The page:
Public row between Sports Direct and Debenhams escalates

Magasin du Nord's Copenhagen store

Sports Direct has offered to buy Magasin Du Nord, Debenhams’ Danish business, in order to “help with its luquidity requirements” – but only if Mike Ashley was installed as chief executive of the struggling department store.

Magasin Du Nord was been put up for sale by Debenhams last year, with Sports Direct offering to buy the business for £100m cash consideration. Under Sports Direct’s proposal, Debenhams would have a 12 month option to buy back Magasin Du Nord at the price at which it was sold to Sports Direct.

Ashley’s firm also says Debenhams would also have the right to continue to market the business, gaining the benefit from any uplift above the initial sale consideration were it sold to a third party in that 12 month period.

The move is the latest instalment in Ashley’s aggressive attempts to try and take over the top jobs at Debenhams.

A statement from Sports Direct said: “Sport Direct believes its proposal would provide additional management and first class leadership to Debenhams through this challenging period of restructuring, together with additional funding.”

On Friday, Debenhams responded with a strongly-worded statement.

It said: “The board of Debenhams confirms that it has received a proposal from Sports Direct International plc in connection with a proposed acquisition of Magasin du Nord, conditional upon Mike Ashley being appointed as the CEO of Debenhams. This proposal comes without any commitment to participate in the wider financing solution.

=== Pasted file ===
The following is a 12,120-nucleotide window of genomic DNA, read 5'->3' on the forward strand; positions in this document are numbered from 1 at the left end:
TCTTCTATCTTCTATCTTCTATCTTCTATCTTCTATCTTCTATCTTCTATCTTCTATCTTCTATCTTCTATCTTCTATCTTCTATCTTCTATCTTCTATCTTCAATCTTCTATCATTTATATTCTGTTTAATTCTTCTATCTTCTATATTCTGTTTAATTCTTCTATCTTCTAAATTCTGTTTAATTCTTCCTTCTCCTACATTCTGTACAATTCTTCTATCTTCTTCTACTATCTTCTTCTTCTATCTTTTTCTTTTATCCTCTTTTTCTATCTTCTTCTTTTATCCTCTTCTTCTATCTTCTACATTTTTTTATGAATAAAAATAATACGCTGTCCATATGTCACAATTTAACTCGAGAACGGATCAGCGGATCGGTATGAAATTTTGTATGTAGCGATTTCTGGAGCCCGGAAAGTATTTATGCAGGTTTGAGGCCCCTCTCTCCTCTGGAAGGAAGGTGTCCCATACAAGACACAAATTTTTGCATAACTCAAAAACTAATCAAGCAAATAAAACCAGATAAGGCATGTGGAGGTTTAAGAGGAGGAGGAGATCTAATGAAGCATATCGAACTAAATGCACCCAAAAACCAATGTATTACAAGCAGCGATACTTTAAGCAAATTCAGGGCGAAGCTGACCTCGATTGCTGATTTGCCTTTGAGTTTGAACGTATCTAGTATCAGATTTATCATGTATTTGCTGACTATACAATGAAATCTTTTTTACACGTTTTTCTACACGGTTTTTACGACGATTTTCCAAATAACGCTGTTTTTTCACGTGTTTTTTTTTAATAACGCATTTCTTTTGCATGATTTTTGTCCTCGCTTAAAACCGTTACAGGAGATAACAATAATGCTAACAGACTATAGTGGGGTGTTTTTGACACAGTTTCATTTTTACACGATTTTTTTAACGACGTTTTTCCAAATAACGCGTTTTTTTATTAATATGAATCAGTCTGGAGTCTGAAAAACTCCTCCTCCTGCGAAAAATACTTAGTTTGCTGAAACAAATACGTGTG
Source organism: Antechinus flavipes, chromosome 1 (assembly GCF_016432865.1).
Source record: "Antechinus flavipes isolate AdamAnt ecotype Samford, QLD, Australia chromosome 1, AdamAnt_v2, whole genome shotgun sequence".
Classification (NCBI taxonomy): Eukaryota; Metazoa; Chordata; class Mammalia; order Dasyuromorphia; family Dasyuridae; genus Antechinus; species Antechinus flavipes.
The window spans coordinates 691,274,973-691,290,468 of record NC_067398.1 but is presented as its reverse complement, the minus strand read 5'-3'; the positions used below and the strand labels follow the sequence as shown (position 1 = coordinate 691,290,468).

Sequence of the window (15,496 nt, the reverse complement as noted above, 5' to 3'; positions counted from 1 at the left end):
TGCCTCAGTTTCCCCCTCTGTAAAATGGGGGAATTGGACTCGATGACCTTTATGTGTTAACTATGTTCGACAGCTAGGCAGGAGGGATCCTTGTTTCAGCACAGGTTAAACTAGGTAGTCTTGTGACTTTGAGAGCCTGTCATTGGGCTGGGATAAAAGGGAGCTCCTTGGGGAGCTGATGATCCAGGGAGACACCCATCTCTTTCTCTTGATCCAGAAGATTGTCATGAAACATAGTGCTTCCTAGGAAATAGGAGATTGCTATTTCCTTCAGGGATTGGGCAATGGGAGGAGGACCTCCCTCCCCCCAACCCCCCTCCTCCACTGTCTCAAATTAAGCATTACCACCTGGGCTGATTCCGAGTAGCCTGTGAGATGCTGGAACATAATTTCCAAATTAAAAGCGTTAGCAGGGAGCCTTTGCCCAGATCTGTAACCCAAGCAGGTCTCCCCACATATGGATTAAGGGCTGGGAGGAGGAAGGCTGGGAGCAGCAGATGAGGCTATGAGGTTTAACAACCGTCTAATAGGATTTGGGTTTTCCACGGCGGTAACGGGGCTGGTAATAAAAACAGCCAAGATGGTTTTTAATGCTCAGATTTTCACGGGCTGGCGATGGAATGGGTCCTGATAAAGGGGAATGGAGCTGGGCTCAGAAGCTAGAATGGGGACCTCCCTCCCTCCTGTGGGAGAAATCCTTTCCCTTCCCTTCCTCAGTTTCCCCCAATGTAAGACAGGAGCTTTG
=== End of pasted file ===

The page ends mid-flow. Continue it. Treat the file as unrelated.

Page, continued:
“The board has responded to Sports Direct directly, that, as with all other proposals received to date from Sports Direct, it does not address the company’s funding and restructuring requirement, while balancing the interests of all stakeholders.

“Magasin is a key part of the Debenhams group, is cash flow generative and a meaningful contributor to group profits. As such, Magasin is an important part of any lending proposition and therefore any broader solution that protects value for the group.

“Further, there are obvious concerns with the proposal that Mike Ashley becomes CEO of Debenhams given that Sports Direct owns our direct competitor House of Fraser.

“The board has remained open to engagement with Sports Direct throughout its refinancing process and has provided clear guidance on what would represent workable solutions that would allow Sports Direct to participate while also protecting the interests of other stakeholders. This guidance has been repeatedly ignored by Sports Direct.”

This morning (25 March), Sports Direct responded to Debenhams, saying: “Sports Direct does not consider House of Fraser to be a competitor of Debenhams. In any event, were Mr Ashley to become CEO of Debenhams he would, as previously announced, step down from his roles at Sports Direct. He would also be subject to fiduciary duties to Debenhams. Sports Direct would strongly recommend that the Debenhams board reconsiders the offers made by Sports Direct to date and their own duties as directors of Debenhams.”

On Thursday evening it emerged that Ashley is set to miss out on taking control of Debenhams after the struggling department store revealed it is close to sealing a £200m funding deal.

Sky News reports that Debenhams could announce it has secured the funds it needs via two separate sources.

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